Ancient DNA Traces Evolutionary History of the Caribbean “Island Murderer”

September 19, 2016 | Erica Tennenhouse

The Solenodon taxa is the closest living relative to the extinct Nesophontes.
Photo credit: Natural History Museum, London UK

Bones in ancient owl feces yield DNA of a notorious insect killer.

In an owl roost in the Caribbean, scientists discovered ancient owl pellets. In those pellets, they found skeletal remains of an extinct West Indian mammal called Nesophontes, and from that mammal’s skull, they extracted DNA.

By analyzing that ancient genetic material, the researchers were able to shed new light on Nesophontes’ evolutionary family tree. Their findings are published in the journal Molecular Biology and Evolution.

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The cute and fuzzy insect eater, whose name means “island murderer” — a nod to its voracious appetite — went extinct around the 16th century, possibly due to competition with rats that were carried over by Spanish ships. "Nesophontes was just one of the dozens of mammals that went extinct in the Caribbean during recent times," said study co-author Ian Barnes, of London’s Natural History Museum, in a press release.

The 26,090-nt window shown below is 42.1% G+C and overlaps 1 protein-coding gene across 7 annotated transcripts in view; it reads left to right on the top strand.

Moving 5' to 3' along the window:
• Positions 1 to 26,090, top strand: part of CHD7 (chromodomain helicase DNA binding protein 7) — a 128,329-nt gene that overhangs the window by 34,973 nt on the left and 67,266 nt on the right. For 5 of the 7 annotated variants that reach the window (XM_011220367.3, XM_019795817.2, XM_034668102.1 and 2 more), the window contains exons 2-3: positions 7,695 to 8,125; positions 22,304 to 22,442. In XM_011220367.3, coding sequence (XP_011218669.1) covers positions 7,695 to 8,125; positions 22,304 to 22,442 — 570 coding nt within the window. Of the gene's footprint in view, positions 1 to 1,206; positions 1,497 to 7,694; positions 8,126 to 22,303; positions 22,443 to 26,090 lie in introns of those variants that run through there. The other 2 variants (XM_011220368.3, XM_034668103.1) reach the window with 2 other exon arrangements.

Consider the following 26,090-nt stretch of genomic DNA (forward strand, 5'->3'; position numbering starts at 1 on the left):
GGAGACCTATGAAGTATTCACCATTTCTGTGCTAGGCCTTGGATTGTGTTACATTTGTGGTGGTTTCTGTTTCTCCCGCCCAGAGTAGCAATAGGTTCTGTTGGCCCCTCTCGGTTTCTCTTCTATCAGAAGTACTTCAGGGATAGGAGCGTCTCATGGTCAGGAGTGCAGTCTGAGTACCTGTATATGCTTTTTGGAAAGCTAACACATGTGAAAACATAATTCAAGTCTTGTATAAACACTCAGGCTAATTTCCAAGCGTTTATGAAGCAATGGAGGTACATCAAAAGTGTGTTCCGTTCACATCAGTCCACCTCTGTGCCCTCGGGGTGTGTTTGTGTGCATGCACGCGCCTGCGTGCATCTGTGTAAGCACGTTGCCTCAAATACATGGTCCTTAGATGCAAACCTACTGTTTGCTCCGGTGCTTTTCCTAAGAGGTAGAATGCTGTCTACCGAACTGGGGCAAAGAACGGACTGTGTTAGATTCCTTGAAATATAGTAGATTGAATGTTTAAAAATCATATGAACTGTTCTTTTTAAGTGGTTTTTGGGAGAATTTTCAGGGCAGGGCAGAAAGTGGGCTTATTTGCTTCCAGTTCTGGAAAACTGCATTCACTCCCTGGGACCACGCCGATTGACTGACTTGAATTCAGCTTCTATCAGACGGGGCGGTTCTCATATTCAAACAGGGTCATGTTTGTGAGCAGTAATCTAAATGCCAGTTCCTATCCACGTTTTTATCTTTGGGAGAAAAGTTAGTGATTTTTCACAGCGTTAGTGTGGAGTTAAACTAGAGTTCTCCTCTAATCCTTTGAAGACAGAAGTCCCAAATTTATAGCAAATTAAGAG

Armed with genetic samples, the researchers discovered Nesophotes’ long-lost closest relatives were the solendons — another group of Caribbean insectivore that are venomous, and still alive and kicking back on the islands.

While earlier research dated the solendons back more than 70 million years, the Nesophotes are now believed to have split from the solendon line as recently as 43 million years ago, and as long ago as 68 million years ago — the latter estimate would place the oldest Nesophontes right at the tail end of the Age of Dinosaurs.

But what’s really impressive about this study is that the researchers managed to extract and sequence DNA that has been subject to the heat and humidity of the Caribbean for millions of years.

"Once we'd dealt with the tiny size of the bone samples, the highly degraded state of the DNA, and the lack of any similar genomes to compare to, the analysis was a piece of cake," said study lead author Selina Brace, also from London’s Natural History Museum.

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